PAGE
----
The prudent thing to do was freeze prices. There was no way to know how the storm would affect the refineries and stabilizing the market until the damage could be assessed would prevent economic panic. Instead, oil companies increased prices as the storm approached and held them over three dollars a gallon for as long as they could. Even after it was revealed that the refineries weren’t damaged and most of the off shore rigs were intact, the oil companies justified high gas prices because the infrastructure in the gulf was so badly damaged. Infrastructure or beach houses? Record profits make you wonder.
3. War on Iraq
The initial reason for invading Iraq was that Iraq had WEAPONS of MASS DESTRUCTION and posed an immediate threat to the United States. In spite of numerous international reports to the contrary, the Bush team pushed forward with this theme, even sending Colin Powell to the UN to show them the “evidence” of Saddam’s “stockpiles.” The term “stockpile” might be subjective, but most people interpret a “stockpile” as an excessive amount of something. Any time you have to “pile” anything you tend to have a lot.
It didn’t take long to defeat Saddam’s troops. Apparently the massive army he had been outfitting was on leave when we invaded because the road to Baghdad was pretty short. Once Saddam’s forces were out of the picture the search for these illicit weapons began and after an exhaustive investigation we found nothing. Somehow we managed to catch Saddam Hussein, who should have been able to escape with billions of dollars, but the stockpiles of weapons were never found. Because they weren’t there.
Now, Bush and the gang concur that they were mistaken, which is political code for “we lied” and other premises for the war have been offered. Several others in fact, and each one is as implausible as the next:
Saddam was aiding al-Qaida:
Wrong.! Al-Qaida wanted Saddam dead. In fact reports have surfaced that al-Qaida sat back and waited for the U.S. to oust Saddam so they could sweep in and gain support among the fundamentalists Saddam spent so many years oppressing. Even if Saddam could check his ego long enough to consider such a partnership, Osama bin Laden wouldn’t dream of it.
Saddam was a brutal dictator:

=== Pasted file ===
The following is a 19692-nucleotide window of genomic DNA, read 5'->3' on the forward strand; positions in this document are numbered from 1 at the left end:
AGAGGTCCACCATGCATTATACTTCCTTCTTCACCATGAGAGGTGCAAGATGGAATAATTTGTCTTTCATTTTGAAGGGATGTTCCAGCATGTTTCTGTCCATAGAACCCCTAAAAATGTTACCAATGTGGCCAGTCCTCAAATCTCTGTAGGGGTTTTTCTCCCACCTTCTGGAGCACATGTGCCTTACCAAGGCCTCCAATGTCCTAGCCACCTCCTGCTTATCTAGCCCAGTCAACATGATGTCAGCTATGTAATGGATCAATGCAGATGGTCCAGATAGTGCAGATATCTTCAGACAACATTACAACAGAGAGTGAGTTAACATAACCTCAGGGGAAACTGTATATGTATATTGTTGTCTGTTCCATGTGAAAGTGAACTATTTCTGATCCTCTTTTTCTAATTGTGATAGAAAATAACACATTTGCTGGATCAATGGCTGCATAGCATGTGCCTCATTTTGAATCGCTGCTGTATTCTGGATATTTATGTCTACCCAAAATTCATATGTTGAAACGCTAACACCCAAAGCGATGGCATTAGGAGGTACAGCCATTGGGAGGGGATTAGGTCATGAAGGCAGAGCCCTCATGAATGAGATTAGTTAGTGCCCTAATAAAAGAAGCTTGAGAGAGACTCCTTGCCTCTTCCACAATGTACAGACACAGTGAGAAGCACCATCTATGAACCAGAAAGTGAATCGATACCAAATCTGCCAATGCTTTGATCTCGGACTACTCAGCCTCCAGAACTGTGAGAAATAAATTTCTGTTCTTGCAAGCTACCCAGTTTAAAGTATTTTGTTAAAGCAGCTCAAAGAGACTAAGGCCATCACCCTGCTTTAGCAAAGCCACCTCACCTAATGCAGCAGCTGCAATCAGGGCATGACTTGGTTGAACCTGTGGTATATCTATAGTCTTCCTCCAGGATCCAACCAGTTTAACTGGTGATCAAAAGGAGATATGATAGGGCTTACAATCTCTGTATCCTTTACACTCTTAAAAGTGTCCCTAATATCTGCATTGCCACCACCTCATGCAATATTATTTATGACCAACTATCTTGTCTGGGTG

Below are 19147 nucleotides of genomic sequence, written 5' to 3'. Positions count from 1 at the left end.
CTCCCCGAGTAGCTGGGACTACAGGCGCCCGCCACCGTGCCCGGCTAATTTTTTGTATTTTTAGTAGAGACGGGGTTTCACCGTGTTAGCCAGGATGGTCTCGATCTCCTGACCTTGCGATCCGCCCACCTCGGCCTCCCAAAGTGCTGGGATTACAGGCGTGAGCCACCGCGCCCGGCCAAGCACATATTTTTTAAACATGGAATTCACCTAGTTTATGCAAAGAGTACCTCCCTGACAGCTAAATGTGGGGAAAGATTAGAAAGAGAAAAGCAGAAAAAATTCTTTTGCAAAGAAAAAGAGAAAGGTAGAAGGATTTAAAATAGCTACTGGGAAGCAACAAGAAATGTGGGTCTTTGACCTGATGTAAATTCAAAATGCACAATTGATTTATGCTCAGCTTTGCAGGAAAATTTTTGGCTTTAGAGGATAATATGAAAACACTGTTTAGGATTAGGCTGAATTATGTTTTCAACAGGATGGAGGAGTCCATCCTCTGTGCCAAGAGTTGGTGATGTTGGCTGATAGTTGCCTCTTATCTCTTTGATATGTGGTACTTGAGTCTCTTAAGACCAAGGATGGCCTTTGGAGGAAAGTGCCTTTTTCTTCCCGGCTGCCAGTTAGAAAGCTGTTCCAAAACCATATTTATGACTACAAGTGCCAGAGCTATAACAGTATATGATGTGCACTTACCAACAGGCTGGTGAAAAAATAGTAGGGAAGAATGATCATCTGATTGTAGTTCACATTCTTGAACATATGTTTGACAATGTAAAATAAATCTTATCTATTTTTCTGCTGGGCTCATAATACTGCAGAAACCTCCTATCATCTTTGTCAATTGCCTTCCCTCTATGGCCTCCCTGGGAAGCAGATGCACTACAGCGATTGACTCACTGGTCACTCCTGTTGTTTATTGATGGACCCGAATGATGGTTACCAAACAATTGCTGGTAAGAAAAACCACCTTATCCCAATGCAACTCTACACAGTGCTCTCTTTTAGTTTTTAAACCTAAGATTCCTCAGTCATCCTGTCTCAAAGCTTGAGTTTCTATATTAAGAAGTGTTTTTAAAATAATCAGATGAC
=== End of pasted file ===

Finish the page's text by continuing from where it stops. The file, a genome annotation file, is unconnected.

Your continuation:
Yes, he was. And it suited us just fine for 25 years. In fact, we gave him money, weapons and training to help him perfect those brutal methods in hopes that he would destroy fundamentalists inside and outside of Iraq. When Iraq was fighting Iran, he was a key ally, a secular Arab leader with a powerful military presence. The problem with Saddam was that his loyalties went to the highest bidder. We couldn’t trust him to always look out for our best interests.
Saddam was trying to buy uranium:
Maybe. What self-respecting world leader wouldn’t want to acquire the clout a strong nuclear program provides? A nuclear missile is like a back stage pass to the UN. However, it’s unlikely that the evidence the U.S. provided is valid. Our sources are unreliable and the documentation provided has been confirmed as forgeries. Even if he was advancing a nuclear program, it didn’t pose an immediate threat and the timing of this invasion distracted the US from more important tasks. Namely the next mistake on the list:
4. War on Terror
Go ahead. Remind me of the Americans who died on September 11th. Rant and rave about national security, immigration and people who hate America. Done? Good. Let’s be rational.
9-11 could have been averted. Clinton’s intelligence officials were aggressively following leads to identify the location and activities of terrorist cells located in the US. They were also tracking the movements and activities of Osama bin Laden. When Bush took office he was briefed on al-Qaida and on August 6th was provided with a memo that expressed specific concern that al-Qaida was planning to hijack commercial aircraft in the United States.